Stools - floating
Stools that float are usually due to poor absorption of nutrients (malabsorption) or too much gas (flatulence).
Most causes of floating stools are harmless. Usually, floating stools will go away without treatment.
Floating stools alone are not a sign of an illness or other health problem.
Many things can cause floating stools. Most of the time, floating stools are due to what you eat. A change in your diet may cause an increase in gas. Increased gas in the stool allows it to float.
Floating stools may also happen if you have a gastrointestinal infection.
Floating, greasy stools that are foul smelling may be due to severe malabsorption, especially if you are losing weight. Malabsorption means your body is not properly absorbing nutrients.
Most floating stools are not caused by an increase in the fat content of the stool.
If a change in diet has caused floating stools or other health problems, try to determine which food is to blame. Eliminating this from your diet may be helpful.
When to Contact a Medical Professional
Tell your doctor or nurse if you have changes in your stools or bowel movements. Contact your doctor or nurse immediately if you have bloody stools with weight loss, dizziness, and fever.
What to Expect at Your Office Visit
Your doctor or nurse will perform a physical exam and ask questions about your medical history and symptoms, such as:
- When did you first notice the floating stools?
- Does it happen all the time or from time to time?
- What is your basic diet?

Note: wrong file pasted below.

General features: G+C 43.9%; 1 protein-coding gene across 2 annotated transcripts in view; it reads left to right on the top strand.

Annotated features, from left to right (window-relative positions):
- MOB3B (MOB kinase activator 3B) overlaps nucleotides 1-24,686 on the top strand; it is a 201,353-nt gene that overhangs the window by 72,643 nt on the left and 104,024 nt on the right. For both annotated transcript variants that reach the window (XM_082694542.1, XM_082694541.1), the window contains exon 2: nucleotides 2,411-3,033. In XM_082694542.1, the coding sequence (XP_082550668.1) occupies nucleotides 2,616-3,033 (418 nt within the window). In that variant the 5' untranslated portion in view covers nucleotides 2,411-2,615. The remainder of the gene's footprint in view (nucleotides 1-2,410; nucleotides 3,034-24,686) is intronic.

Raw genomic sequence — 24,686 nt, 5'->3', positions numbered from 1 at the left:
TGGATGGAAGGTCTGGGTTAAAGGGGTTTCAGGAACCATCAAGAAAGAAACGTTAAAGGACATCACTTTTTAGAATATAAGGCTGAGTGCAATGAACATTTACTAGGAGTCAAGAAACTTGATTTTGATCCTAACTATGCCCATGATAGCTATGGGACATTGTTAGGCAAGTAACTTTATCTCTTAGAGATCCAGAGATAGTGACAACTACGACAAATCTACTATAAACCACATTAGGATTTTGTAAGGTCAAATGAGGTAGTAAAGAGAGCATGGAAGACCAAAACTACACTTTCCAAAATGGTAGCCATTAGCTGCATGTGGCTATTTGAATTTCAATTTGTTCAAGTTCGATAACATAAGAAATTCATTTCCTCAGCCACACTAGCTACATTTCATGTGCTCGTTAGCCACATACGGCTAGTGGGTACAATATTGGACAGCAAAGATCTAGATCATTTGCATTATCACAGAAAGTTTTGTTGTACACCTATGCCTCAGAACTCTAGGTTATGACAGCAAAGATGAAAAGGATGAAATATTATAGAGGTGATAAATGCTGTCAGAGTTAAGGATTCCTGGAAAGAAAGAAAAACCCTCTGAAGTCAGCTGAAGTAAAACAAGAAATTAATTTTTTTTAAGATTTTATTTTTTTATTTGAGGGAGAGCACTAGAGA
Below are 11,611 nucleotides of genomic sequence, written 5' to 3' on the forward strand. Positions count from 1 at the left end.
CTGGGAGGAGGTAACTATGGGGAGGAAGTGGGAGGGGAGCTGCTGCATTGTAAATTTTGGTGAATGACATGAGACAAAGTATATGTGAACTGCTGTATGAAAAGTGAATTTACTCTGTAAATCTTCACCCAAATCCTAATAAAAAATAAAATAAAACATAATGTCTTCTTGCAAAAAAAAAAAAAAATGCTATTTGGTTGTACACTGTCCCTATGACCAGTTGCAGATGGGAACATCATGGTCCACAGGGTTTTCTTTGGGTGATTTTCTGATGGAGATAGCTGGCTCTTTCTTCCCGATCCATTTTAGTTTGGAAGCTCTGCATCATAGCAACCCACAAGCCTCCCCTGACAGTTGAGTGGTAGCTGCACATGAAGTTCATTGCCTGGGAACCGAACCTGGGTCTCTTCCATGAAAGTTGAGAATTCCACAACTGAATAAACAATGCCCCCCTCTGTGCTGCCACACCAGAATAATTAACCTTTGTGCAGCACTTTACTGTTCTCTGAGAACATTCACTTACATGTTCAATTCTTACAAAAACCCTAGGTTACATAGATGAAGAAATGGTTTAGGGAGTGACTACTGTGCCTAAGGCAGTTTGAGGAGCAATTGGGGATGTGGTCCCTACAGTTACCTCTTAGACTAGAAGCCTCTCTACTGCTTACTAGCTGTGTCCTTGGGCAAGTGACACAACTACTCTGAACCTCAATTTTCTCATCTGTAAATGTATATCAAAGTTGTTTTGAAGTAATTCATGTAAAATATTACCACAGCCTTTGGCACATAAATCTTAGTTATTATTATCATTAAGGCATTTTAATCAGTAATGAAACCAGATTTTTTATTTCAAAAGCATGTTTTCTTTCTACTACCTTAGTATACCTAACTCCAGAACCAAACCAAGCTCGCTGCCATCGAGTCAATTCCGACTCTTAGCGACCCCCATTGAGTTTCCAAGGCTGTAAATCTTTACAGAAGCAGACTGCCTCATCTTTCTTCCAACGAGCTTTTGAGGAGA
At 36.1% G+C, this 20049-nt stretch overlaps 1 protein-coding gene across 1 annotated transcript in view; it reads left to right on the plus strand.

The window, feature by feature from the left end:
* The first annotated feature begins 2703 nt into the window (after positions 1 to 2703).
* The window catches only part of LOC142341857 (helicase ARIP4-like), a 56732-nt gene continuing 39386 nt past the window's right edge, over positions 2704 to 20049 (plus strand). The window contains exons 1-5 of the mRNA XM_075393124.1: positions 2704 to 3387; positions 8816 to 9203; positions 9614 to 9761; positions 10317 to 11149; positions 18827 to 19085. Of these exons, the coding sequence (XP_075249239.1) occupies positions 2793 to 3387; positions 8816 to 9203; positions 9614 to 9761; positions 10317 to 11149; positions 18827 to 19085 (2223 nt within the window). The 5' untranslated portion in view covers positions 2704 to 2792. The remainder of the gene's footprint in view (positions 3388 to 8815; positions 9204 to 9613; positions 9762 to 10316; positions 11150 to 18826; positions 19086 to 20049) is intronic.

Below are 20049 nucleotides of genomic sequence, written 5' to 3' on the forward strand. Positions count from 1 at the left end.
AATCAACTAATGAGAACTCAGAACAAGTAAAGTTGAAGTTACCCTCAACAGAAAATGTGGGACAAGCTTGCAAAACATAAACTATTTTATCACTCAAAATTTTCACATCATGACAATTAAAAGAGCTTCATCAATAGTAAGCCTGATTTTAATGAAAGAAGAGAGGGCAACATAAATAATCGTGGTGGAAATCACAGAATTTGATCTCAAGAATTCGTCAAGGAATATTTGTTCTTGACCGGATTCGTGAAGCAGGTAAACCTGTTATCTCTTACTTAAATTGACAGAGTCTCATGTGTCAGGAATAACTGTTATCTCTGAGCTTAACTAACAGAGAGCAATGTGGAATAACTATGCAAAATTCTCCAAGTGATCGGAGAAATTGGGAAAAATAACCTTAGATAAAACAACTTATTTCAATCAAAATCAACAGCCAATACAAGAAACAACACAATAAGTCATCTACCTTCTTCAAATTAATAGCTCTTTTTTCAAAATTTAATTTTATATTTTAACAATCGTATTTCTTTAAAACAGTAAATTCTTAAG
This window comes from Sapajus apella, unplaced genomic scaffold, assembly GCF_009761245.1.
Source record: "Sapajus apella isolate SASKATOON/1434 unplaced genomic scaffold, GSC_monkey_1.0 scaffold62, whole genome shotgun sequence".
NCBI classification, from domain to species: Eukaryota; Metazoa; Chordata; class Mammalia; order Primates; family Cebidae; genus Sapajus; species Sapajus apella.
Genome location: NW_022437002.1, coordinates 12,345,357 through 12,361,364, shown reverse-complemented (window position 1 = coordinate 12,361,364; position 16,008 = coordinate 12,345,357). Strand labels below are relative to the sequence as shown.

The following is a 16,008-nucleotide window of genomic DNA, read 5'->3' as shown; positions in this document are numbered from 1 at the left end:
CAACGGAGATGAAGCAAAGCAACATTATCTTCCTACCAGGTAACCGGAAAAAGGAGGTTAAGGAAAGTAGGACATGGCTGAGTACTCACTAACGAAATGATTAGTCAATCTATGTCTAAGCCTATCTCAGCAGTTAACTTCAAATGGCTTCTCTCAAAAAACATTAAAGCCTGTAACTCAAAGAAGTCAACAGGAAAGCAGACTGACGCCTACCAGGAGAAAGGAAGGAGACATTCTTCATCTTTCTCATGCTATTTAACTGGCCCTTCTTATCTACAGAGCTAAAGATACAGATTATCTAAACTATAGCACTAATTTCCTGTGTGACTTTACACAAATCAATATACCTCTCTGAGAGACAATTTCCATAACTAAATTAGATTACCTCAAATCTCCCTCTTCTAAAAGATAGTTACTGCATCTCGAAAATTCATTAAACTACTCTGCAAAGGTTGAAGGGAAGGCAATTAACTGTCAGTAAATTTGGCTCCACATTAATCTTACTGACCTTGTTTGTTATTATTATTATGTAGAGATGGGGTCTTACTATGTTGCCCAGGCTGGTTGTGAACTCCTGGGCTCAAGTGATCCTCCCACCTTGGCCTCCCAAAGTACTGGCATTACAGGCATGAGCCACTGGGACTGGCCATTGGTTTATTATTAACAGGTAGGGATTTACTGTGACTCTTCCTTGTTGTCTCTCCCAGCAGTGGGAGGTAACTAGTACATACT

- Does a change in your diet change your stools?
- Do you have other symptoms?
- Are the stools foul smelling?
- Are the stools an abnormal color (especially pale or clay-colored stools)?
A stool sample may be needed. Blood tests may be done. In most cases, however, these tests will not be needed.
Treatment depends on the specific diagnosis.
Bailey J. FPIN's Clinical Inquiries: Effective management of flatulence. Am Fam Physician. 2009;79:1098-1100.
Ohge H, Levitt MD. Intestinal gas. In: Feldman M, Friedman LS, Brandt LJ, eds. Sleisenger & Fordtran's Gastrointestinal and Liver Disease. 9th ed. Philadelphia, Pa: Saunders Elsevier;2010: chap 16.
Linda J. Vorvick, MD, Medical Director and Director of Didactic Curriculum, MEDEX Northwest Division of Physician Assistant Studies, Department of Family Medicine, UW Medicine, School of Medicine, University of Washington. George F. Longstreth, MD, Department of Gastroenterology, Kaiser Permanente Medical Care Program, San Diego, California. Also reviewed by David Zieve, MD, MHA, Medical Director, A.D.A.M. Health Solutions, Ebix, Inc.
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